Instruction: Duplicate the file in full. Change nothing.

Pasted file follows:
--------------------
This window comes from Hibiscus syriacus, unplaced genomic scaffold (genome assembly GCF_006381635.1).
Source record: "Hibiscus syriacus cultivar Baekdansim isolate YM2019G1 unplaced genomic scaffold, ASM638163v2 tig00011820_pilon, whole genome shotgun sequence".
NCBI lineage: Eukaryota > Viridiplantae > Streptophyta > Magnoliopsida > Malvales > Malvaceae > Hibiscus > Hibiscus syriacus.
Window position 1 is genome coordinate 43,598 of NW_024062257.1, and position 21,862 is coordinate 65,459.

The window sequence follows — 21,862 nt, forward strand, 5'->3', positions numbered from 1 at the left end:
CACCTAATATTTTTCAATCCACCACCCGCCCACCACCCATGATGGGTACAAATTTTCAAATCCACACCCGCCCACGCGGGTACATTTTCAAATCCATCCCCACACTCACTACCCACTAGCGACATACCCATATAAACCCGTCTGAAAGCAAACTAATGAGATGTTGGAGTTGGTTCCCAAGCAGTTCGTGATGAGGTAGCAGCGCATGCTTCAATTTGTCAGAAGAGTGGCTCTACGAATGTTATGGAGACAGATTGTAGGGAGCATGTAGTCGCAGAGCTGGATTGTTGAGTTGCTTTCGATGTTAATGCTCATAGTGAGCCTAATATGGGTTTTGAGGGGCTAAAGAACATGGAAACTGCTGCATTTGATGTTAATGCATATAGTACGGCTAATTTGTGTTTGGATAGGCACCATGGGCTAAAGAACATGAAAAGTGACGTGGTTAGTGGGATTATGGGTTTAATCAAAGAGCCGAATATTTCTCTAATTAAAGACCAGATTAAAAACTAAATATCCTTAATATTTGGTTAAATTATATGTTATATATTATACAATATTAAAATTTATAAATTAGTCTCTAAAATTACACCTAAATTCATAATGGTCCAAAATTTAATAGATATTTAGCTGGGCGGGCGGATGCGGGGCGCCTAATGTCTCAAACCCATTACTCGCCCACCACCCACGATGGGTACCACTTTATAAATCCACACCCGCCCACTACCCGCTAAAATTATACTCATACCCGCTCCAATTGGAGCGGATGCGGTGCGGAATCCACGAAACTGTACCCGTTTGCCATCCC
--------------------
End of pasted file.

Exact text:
This window comes from Hibiscus syriacus, unplaced genomic scaffold (genome assembly GCF_006381635.1).
Source record: "Hibiscus syriacus cultivar Baekdansim isolate YM2019G1 unplaced genomic scaffold, ASM638163v2 tig00011820_pilon, whole genome shotgun sequence".
NCBI lineage: Eukaryota > Viridiplantae > Streptophyta > Magnoliopsida > Malvales > Malvaceae > Hibiscus > Hibiscus syriacus.
Window position 1 is genome coordinate 43,598 of NW_024062257.1, and position 21,862 is coordinate 65,459.

The window sequence follows — 21,862 nt, forward strand, 5'->3', positions numbered from 1 at the left end:
CACCTAATATTTTTCAATCCACCACCCGCCCACCACCCATGATGGGTACAAATTTTCAAATCCACACCCGCCCACGCGGGTACATTTTCAAATCCATCCCCACACTCACTACCCACTAGCGACATACCCATATAAACCCGTCTGAAAGCAAACTAATGAGATGTTGGAGTTGGTTCCCAAGCAGTTCGTGATGAGGTAGCAGCGCATGCTTCAATTTGTCAGAAGAGTGGCTCTACGAATGTTATGGAGACAGATTGTAGGGAGCATGTAGTCGCAGAGCTGGATTGTTGAGTTGCTTTCGATGTTAATGCTCATAGTGAGCCTAATATGGGTTTTGAGGGGCTAAAGAACATGGAAACTGCTGCATTTGATGTTAATGCATATAGTACGGCTAATTTGTGTTTGGATAGGCACCATGGGCTAAAGAACATGAAAAGTGACGTGGTTAGTGGGATTATGGGTTTAATCAAAGAGCCGAATATTTCTCTAATTAAAGACCAGATTAAAAACTAAATATCCTTAATATTTGGTTAAATTATATGTTATATATTATACAATATTAAAATTTATAAATTAGTCTCTAAAATTACACCTAAATTCATAATGGTCCAAAATTTAATAGATATTTAGCTGGGCGGGCGGATGCGGGGCGCCTAATGTCTCAAACCCATTACTCGCCCACCACCCACGATGGGTACCACTTTATAAATCCACACCCGCCCACTACCCGCTAAAATTATACTCATACCCGCTCCAATTGGAGCGGATGCGGTGCGGAATCCACGAAACTGTACCCGTTTGCCATCCC